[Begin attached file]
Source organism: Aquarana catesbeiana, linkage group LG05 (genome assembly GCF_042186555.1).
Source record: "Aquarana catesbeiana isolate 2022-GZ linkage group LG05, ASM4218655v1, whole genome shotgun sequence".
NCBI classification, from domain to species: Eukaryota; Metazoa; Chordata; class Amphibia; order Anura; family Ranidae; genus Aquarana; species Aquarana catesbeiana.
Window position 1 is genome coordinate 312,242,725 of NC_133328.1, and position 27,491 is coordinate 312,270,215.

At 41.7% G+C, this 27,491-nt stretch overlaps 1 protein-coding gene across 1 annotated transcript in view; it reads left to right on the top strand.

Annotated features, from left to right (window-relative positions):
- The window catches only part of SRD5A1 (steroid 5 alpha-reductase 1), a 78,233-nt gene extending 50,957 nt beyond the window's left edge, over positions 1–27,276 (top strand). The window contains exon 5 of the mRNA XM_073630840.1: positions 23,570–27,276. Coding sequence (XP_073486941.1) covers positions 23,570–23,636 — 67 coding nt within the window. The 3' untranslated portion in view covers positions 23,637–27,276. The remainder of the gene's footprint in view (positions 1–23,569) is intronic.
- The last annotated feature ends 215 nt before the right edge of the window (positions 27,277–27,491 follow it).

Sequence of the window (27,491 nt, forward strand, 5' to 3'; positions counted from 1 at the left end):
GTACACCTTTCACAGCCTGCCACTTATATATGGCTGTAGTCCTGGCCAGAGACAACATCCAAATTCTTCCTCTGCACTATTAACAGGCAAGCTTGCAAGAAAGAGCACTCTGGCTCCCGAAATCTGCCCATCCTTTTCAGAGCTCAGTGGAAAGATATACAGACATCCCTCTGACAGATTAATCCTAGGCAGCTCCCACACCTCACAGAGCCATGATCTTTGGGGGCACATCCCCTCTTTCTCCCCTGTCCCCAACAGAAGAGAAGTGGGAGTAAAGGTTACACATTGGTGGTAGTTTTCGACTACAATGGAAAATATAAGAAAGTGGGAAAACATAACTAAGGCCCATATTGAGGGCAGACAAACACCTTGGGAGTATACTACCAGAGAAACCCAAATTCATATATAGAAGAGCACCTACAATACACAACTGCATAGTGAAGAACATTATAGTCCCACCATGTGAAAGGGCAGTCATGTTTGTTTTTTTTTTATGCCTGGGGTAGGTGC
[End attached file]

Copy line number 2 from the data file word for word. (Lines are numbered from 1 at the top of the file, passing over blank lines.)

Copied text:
Source record: "Aquarana catesbeiana isolate 2022-GZ linkage group LG05, ASM4218655v1, whole genome shotgun sequence".